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Writing cursive forms of Z

Z (named zed /ˈzɛd/' or zee /ˈz/[1]) is the 26th and final letter of the modern English alphabet and the ISO basic Latin alphabet.

Name and pronunciation

In most English-speaking countries, including Britain, Canada, India, Ireland, and Australia, the letter's name is 'zed' /ˈzɛd/, reflecting its derivation from the Greek zeta (this dates to Latin, which borrowed X, Y, and Z from Greek, along with their names), but in American English its name is 'zee' /ˈz/, analogous to the names for B, C, D, etc., and deriving from a late 17th century English dialectal form.[2]

Another English dialectal form is izzard /ˈɪzərd/. It dates from the mid-18th century and probably derives from Occitan izèda or the French ézed, whose reconstructed Latin form would be *idzēta,[1] perhaps a popular form with a prosthetic vowel.

Other languages spell the letter's name in a similar way: zeta in Italian, Basque, Spanish, and Icelandic (no longer part of its alphabet but found in personal names), zäta in Swedish, zæt in Danish, zet in Dutch, Polish, Romanian, and Czech, Zett in German (capitalised as noun), zett in Norwegian, zède in French, in Portuguese, and zét in Vietnamese. Several languages render it as /ts/ or /dz/, e.g. zeta /tsetɑ/ or /tset/ in Finnish. In Standard Chinese pinyin the name of the letter Z is pronounced [tsɨ], although the English 'zed' and 'zee' have become very common.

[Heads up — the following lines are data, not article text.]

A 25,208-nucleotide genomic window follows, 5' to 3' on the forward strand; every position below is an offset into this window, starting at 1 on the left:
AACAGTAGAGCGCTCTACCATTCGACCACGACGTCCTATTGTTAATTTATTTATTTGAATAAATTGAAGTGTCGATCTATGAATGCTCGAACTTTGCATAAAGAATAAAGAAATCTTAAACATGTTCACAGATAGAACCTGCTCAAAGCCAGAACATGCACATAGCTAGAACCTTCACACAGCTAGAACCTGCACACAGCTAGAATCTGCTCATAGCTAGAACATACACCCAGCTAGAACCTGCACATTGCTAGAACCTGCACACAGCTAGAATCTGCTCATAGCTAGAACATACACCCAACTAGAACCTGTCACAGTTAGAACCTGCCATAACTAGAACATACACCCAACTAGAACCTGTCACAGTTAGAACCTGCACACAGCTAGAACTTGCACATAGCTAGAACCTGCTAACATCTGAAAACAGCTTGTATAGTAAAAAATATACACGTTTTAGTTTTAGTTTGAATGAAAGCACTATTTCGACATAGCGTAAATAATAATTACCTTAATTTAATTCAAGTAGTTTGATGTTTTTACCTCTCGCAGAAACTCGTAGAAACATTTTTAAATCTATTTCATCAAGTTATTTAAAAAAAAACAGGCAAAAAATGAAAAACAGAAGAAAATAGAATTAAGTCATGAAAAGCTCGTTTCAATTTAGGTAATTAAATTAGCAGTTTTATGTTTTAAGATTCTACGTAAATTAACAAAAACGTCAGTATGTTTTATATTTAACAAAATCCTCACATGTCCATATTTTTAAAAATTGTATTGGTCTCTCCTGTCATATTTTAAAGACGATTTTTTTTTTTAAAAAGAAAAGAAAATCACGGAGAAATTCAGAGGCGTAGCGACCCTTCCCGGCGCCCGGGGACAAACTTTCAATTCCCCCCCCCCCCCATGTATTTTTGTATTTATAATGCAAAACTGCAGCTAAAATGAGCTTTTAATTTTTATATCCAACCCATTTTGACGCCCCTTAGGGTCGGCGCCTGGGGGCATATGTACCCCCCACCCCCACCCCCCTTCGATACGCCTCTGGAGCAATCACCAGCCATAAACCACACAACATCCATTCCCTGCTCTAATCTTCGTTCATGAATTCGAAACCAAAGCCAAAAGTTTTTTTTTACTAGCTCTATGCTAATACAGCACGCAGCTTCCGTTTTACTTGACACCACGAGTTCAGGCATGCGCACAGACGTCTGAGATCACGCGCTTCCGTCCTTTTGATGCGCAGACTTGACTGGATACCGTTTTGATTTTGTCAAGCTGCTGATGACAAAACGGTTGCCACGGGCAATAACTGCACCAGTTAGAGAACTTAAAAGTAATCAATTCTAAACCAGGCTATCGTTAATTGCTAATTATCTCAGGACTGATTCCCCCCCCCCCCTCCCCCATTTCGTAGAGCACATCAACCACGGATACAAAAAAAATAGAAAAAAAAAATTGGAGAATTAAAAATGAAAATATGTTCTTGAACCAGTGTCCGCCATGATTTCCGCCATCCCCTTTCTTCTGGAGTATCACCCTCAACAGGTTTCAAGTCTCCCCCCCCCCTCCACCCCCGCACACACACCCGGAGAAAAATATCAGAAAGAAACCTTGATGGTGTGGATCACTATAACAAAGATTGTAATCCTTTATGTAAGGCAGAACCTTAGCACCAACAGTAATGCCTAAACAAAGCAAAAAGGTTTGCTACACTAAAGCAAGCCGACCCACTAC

PhoenicianZ-01.svg EtruscanZ-01.svg Zeta uc lc.svg


The Semitic symbol was the seventh letter, named zayin which possibly meant "weapon". It represented either the sound /z/ as in English and French, or possibly more like /dz/ (as in Italian zeta, zero).


The Greek form of Z was a close copy of the Phoenician zen (Zayin), and the Greek inscriptional form remained in this shape throughout ancient times. The Greeks called it zeta, a new name made in imitation of eta (η) and theta (θ).

In earlier Greek of Athens and Northwest Greece, the letter seems to have represented /dz/; in Attic, from the 4th century BC onwards, it seems to have stood for /zd/ and /dz/, and in fact there is no consensus concerning this issue. In other dialects, as Elean and Cretan, the symbol seems to have been used for sounds resembling the English voiced and voiceless th (IPA /ð/ and /θ/, respectively). In the common dialect (koine) that succeeded the older dialects, ζ became /z/, as it remains in modern Greek.


The Etruscan letter Z was derived from the Phoenician alphabet, most probably through the Greek alphabet used in the island of Ischia. In Etruscan, this letter may have represented /ts/.


The letter z was part of the earliest form of the Latin alphabet, adopted from Etruscan. Because the sound /z/ in Latin changed to /r/ by rhotacism in the fifth century BC, z was dropped and its place given to the new letter g. In the 1st century BC, z was introduced again at the end of the Latin alphabet to represent the sound of the Greek zeta /dz/, as the letter y was introduced to represent the sound of the Greek upsilon /y/.[3]

Before the reintroduction of z, the sound of zeta was written s at the beginning of words and ss in the middle of words, as in sōna for ζώνη "belt" and trapessita for τραπεζίτης "banker".

In Vulgar Latin orthography, z represented a sound, likely an affricate, formed by the merging of the reflexes of Classical Latin /j/, /dj/ and /gj/:[example needed] for example, zanuariu for ianuariu "January", ziaconus for diaconus "deacon", and oze for hodie "today".[4] Likewise, /di/ sometimes replaced /z/ in words like baptidiare for baptizare "to baptize". In modern Italian, z represents /ts/ or /dz/, whereas the reflexes of ianuarius and hodie are written with the letter g (representing /dʒ/ when before i and e): gennaio, oggi. In other languages like Spanish, further evolution of the sound occurred.

Early English